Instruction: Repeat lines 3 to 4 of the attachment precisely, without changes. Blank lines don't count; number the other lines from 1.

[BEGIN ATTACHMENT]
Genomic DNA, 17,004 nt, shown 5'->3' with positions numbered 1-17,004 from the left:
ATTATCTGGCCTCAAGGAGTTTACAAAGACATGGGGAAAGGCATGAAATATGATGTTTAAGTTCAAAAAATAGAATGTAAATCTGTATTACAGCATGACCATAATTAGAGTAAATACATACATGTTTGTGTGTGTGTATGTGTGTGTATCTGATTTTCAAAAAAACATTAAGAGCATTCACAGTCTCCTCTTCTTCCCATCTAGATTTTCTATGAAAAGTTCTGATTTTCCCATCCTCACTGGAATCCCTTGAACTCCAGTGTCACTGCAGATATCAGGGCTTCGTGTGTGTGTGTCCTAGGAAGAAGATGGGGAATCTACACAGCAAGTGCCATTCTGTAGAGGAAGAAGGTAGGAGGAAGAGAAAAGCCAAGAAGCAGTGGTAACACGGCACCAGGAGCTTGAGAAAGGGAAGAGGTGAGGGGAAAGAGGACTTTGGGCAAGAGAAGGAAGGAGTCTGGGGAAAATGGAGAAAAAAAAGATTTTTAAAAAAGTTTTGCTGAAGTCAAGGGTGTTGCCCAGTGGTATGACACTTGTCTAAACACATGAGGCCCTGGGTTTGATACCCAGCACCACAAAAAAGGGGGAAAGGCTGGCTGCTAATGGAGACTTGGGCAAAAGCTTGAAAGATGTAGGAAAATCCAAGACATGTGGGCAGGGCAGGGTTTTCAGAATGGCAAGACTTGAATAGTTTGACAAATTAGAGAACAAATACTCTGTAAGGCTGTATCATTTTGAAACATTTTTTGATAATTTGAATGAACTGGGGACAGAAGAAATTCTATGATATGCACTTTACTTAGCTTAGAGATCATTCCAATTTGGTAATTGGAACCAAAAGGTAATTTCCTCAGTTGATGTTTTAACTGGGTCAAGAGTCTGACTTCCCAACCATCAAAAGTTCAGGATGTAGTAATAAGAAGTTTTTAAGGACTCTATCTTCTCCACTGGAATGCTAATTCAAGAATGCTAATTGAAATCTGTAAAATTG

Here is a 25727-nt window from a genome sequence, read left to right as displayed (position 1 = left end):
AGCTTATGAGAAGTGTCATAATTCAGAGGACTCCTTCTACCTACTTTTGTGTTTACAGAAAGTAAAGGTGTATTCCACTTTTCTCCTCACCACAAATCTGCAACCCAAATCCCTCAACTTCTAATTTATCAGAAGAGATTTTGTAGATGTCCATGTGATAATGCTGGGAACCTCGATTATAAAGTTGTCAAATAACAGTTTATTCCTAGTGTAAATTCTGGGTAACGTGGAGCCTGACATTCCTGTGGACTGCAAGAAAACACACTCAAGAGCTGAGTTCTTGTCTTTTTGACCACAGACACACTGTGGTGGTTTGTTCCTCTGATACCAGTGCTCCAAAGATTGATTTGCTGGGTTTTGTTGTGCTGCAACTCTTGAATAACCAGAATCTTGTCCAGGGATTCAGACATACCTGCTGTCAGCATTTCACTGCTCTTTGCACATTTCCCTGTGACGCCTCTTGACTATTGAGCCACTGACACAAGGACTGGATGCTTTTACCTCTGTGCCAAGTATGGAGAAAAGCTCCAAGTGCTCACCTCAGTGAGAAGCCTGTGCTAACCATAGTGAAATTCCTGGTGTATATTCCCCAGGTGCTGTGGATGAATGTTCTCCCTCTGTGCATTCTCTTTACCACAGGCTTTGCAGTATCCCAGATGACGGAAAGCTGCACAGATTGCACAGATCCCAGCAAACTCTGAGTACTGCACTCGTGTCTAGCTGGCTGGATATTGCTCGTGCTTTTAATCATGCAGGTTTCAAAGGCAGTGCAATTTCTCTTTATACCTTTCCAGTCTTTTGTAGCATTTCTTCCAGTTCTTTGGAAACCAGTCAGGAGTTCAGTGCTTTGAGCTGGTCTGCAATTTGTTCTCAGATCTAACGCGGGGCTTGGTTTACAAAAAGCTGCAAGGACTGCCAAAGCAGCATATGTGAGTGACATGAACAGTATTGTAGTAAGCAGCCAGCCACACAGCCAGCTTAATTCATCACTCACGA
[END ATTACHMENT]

Here is a 25727-nt window from a genome sequence, read left to right as displayed (position 1 = left end):
AGCTTATGAGAAGTGTCATAATTCAGAGGACTCCTTCTACCTACTTTTGTGTTTACAGAAAGTAAAGGTGTATTCCACTTTTCTCCTCACCACAAATCTGCAACCCAAATCCCTCAACTTCTAATTTATCAGAAGAGATTTTGTAGATGTCCATGTGATAATGCTGGGAACCTCGATTATAAAGTTGTCAAATAACAGTTTATTCCTAGTGTAAATTCTGGGTAACGTGGAGCCTGACATTCCTGTGGACTGCAAGAAAACACACTCAAGAGCTGAGTTCTTGTCTTTTTGACCACAGACACACTGTGGTGGTTTGTTCCTCTGATACCAGTGCTCCAAAGATTGATTTGCTGGGTTTTGTTGTGCTGCAACTCTTGAATAACCAGAATCTTGTCCAGGGATTCAGACATACCTGCTGTCAGCATTTCACTGCTCTTTGCACATTTCCCTGTGACGCCTCTTGACTATTGAGCCACTGACACAAGGACTGGATGCTTTTACCTCTGTGCCAAGTATGGAGAAAAGCTCCAAGTGCTCACCTCAGTGAGAAGCCTGTGCTAACCATAGTGAAATTCCTGGTGTATATTCCCCAGGTGCTGTGGATGAATGTTCTCCCTCTGTGCATTCTCTTTACCACAGGCTTTGCAGTATCCCAGATGACGGAAAGCTGCACAGATTGCACAGATCCCAGCAAACTCTGAGTACTGCACTCGTGTCTAGCTGGCTGGATATTGCTCGTGCTTTTAATCATGCAGGTTTCAAAGGCAGTGCAATTTCTCTTTATACCTTTCCAGTCTTTTGTAGCATTTCTTCCAGTTCTTTGGAAACCAGTCAGGAGTTCAGTGCTTTGAGCTGGTCTGCAATTTGTTCTCAGATCTAACGCGGGGCTTGGTTTACAAAAAGCTGCAAGGACTGCCAAAGCAGCATATGTGAGTGACATGAACAGTATTGTAGTAAGCAGCCAGCCACACAGCCAGCTTAATTCATCACTCACGA